A lot of people thought I would quit after the first year. People could tell it was a different environment than I was used to, including large class sizes and very difficult classroom management situations.  When I came back the next year, I noticed a lot more openness from my co-workers and students. Because my students know I care about them, that has changed how they respond to me.

As far as donations, they could make a difference if the money were used to address the needs of the community as a whole — I wish it could be used to help parents with resources to take care of their kids. You can get every kid a laptop, but if their parents aren’t home, then the money won’t have much impact.

Why did you become a teacher?

I always loved being a student — particularly the beginning of the year, and the excitement of new notebooks. In college, I was a music major, but by the time I finished my senior year, I realized I didn’t want to be a performer as my sole source of income. I also liked the idea of serving a community.

I was torn between music and history as well — those were always my favorite classes. In the end, I could picture myself as a music teacher, working with kids with instruments.

What do you most enjoy about your work?

I really like it when the students get excited about something I’ve taught them, and I love hearing about them pursuing it outside of class; that makes me feel like they’re really listening to me and it really matters. I’ve gotten a lot of kids interested in independent instrumental study, including one 8th-grade student doing very poorly who got a lot of negative attention from teachers, including myself. I taught her how to play the chords to “Someone Like You” by Adele on the piano and lent her a keyboard. She came back from winter break really excited; tried out for school play, and got a lead role. She also applied and got accepted into Arts High, a very competitive school. In total, seven of my students were accepted there this year.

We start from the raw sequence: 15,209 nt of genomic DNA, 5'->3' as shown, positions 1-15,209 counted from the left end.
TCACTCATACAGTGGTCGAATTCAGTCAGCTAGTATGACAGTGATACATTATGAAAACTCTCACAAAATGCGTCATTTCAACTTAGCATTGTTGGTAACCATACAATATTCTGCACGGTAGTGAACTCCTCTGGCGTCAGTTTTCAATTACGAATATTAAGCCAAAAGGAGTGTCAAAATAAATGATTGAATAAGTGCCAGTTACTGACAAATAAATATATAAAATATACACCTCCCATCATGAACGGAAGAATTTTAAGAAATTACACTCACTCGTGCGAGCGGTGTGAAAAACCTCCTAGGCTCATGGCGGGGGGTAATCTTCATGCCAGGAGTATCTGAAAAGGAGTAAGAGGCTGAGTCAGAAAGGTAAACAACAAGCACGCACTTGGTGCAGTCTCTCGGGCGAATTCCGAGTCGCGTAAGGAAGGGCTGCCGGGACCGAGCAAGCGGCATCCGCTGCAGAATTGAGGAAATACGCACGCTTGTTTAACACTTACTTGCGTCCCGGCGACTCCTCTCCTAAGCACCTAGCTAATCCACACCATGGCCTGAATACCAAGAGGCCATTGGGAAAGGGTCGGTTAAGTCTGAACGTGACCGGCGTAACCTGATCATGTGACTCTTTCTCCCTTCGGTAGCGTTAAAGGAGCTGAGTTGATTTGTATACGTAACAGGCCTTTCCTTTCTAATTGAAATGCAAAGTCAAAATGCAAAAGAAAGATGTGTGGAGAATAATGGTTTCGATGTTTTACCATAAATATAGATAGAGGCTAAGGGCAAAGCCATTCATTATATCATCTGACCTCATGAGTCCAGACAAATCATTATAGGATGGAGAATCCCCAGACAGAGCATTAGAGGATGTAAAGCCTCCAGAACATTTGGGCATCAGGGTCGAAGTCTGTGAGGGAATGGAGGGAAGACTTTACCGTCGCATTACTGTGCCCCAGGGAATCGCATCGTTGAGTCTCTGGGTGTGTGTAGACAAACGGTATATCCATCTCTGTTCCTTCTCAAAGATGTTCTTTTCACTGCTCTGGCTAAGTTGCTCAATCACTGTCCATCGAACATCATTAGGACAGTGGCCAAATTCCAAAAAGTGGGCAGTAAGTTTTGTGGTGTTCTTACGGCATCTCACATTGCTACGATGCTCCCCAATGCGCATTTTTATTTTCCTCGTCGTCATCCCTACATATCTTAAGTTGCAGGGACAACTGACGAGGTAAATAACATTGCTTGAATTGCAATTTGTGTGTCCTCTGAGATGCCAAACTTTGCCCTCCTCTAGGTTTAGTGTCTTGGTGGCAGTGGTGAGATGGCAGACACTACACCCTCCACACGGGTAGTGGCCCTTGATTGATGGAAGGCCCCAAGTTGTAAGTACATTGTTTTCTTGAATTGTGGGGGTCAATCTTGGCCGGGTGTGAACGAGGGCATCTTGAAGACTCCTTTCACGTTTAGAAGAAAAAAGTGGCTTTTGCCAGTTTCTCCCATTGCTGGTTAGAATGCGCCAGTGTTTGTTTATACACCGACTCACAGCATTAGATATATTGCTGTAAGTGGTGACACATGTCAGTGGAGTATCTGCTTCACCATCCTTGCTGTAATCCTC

What’s the biggest misconception about what you do?

That it’s always a fun party, and that I’m always sitting cross-legged with a guitar in a circle. I do do that, but there’s a lot more to it. Something I despise is when someone asks me  what I do and when I tell them, they say, “That is so cute.” There are cute aspects of the job, but I would not call it “cute.” I think elementary school teachers, especially, experience this misunderstanding. Teaching kids can be a war zone.

What teacher made the most impact on you and why? What would you tell him/her now?

I’ve had so many great teachers, but the one who influenced me most is Mr. Morris, my 5th- through 12th-grade orchestra teacher. During my first violin lesson he said, “You’re a natural at this.” I remember going home and showing my mom the one string I knew how to play and thinking I was the coolest. . I always felt really comfortable and confident playing in front of him, and am happy he was my teacher for so many years. Now, I tell kids they’re naturals at playing. I would tell Mr. Morris, thank you for getting me so excited about becoming a musician.

What advice do you have for aspiring or beginning teachers?

Teaching can be the best, but in a way you won’t expect. It’s not financially rewarding, but it can be very wonderful.